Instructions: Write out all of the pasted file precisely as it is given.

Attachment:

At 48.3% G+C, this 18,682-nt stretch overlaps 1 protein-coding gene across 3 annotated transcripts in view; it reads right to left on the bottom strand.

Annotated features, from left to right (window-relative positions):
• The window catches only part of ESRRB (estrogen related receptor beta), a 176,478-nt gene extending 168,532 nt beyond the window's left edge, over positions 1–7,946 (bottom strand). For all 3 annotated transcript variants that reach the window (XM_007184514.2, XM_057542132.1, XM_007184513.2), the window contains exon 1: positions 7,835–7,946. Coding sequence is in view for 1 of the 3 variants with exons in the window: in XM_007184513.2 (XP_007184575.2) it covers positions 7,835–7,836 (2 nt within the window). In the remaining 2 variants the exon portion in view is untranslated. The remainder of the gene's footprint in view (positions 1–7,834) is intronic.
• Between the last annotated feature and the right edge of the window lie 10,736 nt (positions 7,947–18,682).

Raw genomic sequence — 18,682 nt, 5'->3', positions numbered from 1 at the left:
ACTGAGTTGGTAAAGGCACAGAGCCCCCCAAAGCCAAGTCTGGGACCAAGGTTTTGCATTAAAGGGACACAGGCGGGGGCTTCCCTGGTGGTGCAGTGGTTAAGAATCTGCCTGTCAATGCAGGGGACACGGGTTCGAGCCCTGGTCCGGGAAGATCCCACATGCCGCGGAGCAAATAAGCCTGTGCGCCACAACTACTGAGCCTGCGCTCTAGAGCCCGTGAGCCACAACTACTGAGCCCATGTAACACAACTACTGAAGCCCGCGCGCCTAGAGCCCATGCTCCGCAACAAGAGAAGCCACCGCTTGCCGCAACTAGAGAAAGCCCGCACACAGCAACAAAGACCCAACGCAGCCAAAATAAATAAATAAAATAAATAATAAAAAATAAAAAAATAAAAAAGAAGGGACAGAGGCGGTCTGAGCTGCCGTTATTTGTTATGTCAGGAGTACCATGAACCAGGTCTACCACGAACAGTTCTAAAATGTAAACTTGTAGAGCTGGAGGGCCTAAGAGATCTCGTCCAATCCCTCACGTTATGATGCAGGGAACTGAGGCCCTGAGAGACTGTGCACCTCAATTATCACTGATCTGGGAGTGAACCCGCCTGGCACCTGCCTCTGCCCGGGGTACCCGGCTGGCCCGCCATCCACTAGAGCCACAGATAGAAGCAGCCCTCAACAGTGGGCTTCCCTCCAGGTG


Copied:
At 48.3% G+C, this 18,682-nt stretch overlaps 1 protein-coding gene across 3 annotated transcripts in view; it reads right to left on the bottom strand.

Annotated features, from left to right (window-relative positions):
• The window catches only part of ESRRB (estrogen related receptor beta), a 176,478-nt gene extending 168,532 nt beyond the window's left edge, over positions 1–7,946 (bottom strand). For all 3 annotated transcript variants that reach the window (XM_007184514.2, XM_057542132.1, XM_007184513.2), the window contains exon 1: positions 7,835–7,946. Coding sequence is in view for 1 of the 3 variants with exons in the window: in XM_007184513.2 (XP_007184575.2) it covers positions 7,835–7,836 (2 nt within the window). In the remaining 2 variants the exon portion in view is untranslated. The remainder of the gene's footprint in view (positions 1–7,834) is intronic.
• Between the last annotated feature and the right edge of the window lie 10,736 nt (positions 7,947–18,682).

Raw genomic sequence — 18,682 nt, 5'->3', positions numbered from 1 at the left:
ACTGAGTTGGTAAAGGCACAGAGCCCCCCAAAGCCAAGTCTGGGACCAAGGTTTTGCATTAAAGGGACACAGGCGGGGGCTTCCCTGGTGGTGCAGTGGTTAAGAATCTGCCTGTCAATGCAGGGGACACGGGTTCGAGCCCTGGTCCGGGAAGATCCCACATGCCGCGGAGCAAATAAGCCTGTGCGCCACAACTACTGAGCCTGCGCTCTAGAGCCCGTGAGCCACAACTACTGAGCCCATGTAACACAACTACTGAAGCCCGCGCGCCTAGAGCCCATGCTCCGCAACAAGAGAAGCCACCGCTTGCCGCAACTAGAGAAAGCCCGCACACAGCAACAAAGACCCAACGCAGCCAAAATAAATAAATAAAATAAATAATAAAAAATAAAAAAATAAAAAAGAAGGGACAGAGGCGGTCTGAGCTGCCGTTATTTGTTATGTCAGGAGTACCATGAACCAGGTCTACCACGAACAGTTCTAAAATGTAAACTTGTAGAGCTGGAGGGCCTAAGAGATCTCGTCCAATCCCTCACGTTATGATGCAGGGAACTGAGGCCCTGAGAGACTGTGCACCTCAATTATCACTGATCTGGGAGTGAACCCGCCTGGCACCTGCCTCTGCCCGGGGTACCCGGCTGGCCCGCCATCCACTAGAGCCACAGATAGAAGCAGCCCTCAACAGTGGGCTTCCCTCCAGGTG